No matter how much it begs, never give your robot a knife – it will want to play surgeon. Engineer, medical doctor, and inventor Catherine Mohr is pushing the boundaries of medicine by pioneering new robotically assisted surgery methods and devices. Using a simulator interface and remote controlled instruments, Mohr’s operating room of the future will be more video game than butcher’s slab. By focusing on fewer incisions, more flexibility, and more versatility the robotic surgeons of the future will allow you to heal faster and better. The good doctor described her vision at this year’s TED talks a few months ago. Stay tuned after the break for the video.
- Catherine Mohr is on the cutting edge of robotic surgery. Photo by Liz Hafalia
The wonderful thing about robotic surgery is that it is already here. Thousands of robotically assisted surgeries are performed every year in the U.S. The da Vinci robot, which has been around since 1999, and which Singularity Hub has discussed before, has become the most popular method for conducting prostatectomies. Surgeons are able to use 3D imaging, and intuitive controls to manipulate da Vinci’s pincers and clamps in a way that is more precise than typical manual surgeries. More importantly, they can do these procedures through just a few incisions rather than opening up the entire chest cavity. The combination of precision and minimal invasion allows these robots to sew a blood vessel onto a beating heart.
Catherine Mohr, of course, isn’t satisfied with a “few” incisions. She’s aiming to bring that down to one. Instead of having a high-definition camera on one stalk of a robot, and a manipulation tool on another stalk, Mohr is advocating combining each of these instruments into a single unit. In this fashion, all the necessary devices would spring out from the one tube, branching out and turning back to face the point of interest. It’s like putting a complete and tiny surgical team inside the body through just one cut.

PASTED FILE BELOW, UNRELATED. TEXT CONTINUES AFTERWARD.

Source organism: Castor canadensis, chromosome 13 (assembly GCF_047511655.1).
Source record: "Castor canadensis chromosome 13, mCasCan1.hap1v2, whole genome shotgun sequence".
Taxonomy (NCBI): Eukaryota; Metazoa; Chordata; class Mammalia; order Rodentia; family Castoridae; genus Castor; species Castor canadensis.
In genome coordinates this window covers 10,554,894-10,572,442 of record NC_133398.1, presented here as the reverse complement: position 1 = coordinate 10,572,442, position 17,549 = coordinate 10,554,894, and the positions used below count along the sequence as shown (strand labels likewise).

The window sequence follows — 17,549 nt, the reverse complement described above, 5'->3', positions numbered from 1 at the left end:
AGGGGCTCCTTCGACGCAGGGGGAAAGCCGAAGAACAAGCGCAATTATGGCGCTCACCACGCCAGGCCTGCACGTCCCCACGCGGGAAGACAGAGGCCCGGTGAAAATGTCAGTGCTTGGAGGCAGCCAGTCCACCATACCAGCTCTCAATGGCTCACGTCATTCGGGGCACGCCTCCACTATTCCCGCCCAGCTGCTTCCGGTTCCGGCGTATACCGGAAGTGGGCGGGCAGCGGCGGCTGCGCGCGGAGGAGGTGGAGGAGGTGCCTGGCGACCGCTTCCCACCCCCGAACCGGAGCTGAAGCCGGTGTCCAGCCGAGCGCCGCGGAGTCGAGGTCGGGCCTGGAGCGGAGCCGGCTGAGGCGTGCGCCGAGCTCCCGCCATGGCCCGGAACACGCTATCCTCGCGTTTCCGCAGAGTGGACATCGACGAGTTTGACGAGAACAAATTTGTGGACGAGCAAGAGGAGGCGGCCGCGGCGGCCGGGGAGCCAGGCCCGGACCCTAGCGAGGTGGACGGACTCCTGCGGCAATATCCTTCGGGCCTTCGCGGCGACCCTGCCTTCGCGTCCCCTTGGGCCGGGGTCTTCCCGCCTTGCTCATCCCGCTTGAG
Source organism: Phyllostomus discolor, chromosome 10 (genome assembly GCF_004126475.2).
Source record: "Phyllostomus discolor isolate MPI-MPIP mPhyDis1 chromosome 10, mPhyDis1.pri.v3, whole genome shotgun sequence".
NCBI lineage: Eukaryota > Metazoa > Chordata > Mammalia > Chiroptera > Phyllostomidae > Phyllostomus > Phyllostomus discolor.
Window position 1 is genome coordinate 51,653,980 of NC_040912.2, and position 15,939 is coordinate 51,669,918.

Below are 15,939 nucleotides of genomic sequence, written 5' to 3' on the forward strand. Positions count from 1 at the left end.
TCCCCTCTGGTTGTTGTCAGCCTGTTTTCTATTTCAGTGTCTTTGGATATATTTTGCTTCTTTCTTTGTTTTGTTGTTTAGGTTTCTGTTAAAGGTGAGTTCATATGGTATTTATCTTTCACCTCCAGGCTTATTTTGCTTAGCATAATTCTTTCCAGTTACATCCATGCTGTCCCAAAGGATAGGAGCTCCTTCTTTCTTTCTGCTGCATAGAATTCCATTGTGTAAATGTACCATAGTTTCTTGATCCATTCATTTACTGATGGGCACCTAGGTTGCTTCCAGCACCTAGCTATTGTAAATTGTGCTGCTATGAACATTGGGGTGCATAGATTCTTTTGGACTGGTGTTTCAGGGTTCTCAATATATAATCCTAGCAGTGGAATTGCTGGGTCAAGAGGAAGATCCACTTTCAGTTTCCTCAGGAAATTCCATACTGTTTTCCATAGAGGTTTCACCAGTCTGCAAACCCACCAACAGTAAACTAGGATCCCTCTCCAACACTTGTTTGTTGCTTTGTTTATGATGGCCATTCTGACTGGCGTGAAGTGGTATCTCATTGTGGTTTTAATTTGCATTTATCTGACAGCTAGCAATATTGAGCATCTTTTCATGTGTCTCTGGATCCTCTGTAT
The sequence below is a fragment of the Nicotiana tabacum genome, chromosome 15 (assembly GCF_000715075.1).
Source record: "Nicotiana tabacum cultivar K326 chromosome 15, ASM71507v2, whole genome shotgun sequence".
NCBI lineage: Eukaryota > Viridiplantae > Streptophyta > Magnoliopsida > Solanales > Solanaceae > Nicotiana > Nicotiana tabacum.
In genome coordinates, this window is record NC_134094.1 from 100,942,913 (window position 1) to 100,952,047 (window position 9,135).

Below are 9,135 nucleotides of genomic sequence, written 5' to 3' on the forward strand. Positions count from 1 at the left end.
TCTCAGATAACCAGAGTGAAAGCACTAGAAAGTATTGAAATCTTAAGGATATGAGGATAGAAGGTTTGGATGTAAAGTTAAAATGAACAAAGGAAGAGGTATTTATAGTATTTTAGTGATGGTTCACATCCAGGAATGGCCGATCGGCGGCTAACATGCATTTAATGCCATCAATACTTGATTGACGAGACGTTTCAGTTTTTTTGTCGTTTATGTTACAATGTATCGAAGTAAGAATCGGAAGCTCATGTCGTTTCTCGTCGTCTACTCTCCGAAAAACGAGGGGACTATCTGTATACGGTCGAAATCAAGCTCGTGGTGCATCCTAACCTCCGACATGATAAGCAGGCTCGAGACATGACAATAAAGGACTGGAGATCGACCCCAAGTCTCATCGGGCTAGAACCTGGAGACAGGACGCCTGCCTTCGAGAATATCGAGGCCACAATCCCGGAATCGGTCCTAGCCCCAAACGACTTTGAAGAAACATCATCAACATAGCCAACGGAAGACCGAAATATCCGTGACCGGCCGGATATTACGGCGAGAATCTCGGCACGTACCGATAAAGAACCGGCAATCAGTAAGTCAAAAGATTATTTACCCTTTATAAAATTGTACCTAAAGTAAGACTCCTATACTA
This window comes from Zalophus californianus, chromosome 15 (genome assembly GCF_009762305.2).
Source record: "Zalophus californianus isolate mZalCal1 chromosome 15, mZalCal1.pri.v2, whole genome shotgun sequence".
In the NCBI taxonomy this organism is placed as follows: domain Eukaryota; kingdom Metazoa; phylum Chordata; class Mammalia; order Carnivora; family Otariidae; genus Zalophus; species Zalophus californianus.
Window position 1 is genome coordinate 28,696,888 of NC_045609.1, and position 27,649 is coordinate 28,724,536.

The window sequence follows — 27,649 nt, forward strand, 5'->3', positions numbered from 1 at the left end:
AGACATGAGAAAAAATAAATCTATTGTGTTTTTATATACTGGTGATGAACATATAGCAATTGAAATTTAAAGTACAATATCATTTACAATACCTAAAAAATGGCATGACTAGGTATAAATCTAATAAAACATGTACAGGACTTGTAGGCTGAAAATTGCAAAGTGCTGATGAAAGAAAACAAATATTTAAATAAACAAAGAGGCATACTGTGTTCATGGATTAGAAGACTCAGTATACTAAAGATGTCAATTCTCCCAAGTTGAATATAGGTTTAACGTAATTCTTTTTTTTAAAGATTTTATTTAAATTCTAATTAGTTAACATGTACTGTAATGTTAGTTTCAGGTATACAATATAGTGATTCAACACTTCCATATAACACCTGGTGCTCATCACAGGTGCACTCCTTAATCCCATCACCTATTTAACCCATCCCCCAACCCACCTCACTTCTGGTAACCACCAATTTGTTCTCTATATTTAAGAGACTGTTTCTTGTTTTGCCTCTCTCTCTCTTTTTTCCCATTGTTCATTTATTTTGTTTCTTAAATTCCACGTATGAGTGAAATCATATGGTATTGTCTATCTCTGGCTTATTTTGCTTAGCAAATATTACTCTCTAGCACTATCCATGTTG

Mohr’s TED talk took the scenic approach to discussing modern robotic surgery. Feel free to skip ahead 9 minutes to get to the cool stuff. Fair warning to the squeamish, her examples are graphic! While I am suitably in awe of her new single-incision robotic surgery system (I can’t believe the TED audience didn’t applaud for it), her discussion of indicating markers really got me excited. These non-radioactive chemicals bond to tissue and are made to fluoresce. You can pinpoint cancer cells, or blood flow in vessels, or delicate nerve tissue by looking for what glows. In Mohr’s words: “…we can reach it all, and we can see it all.”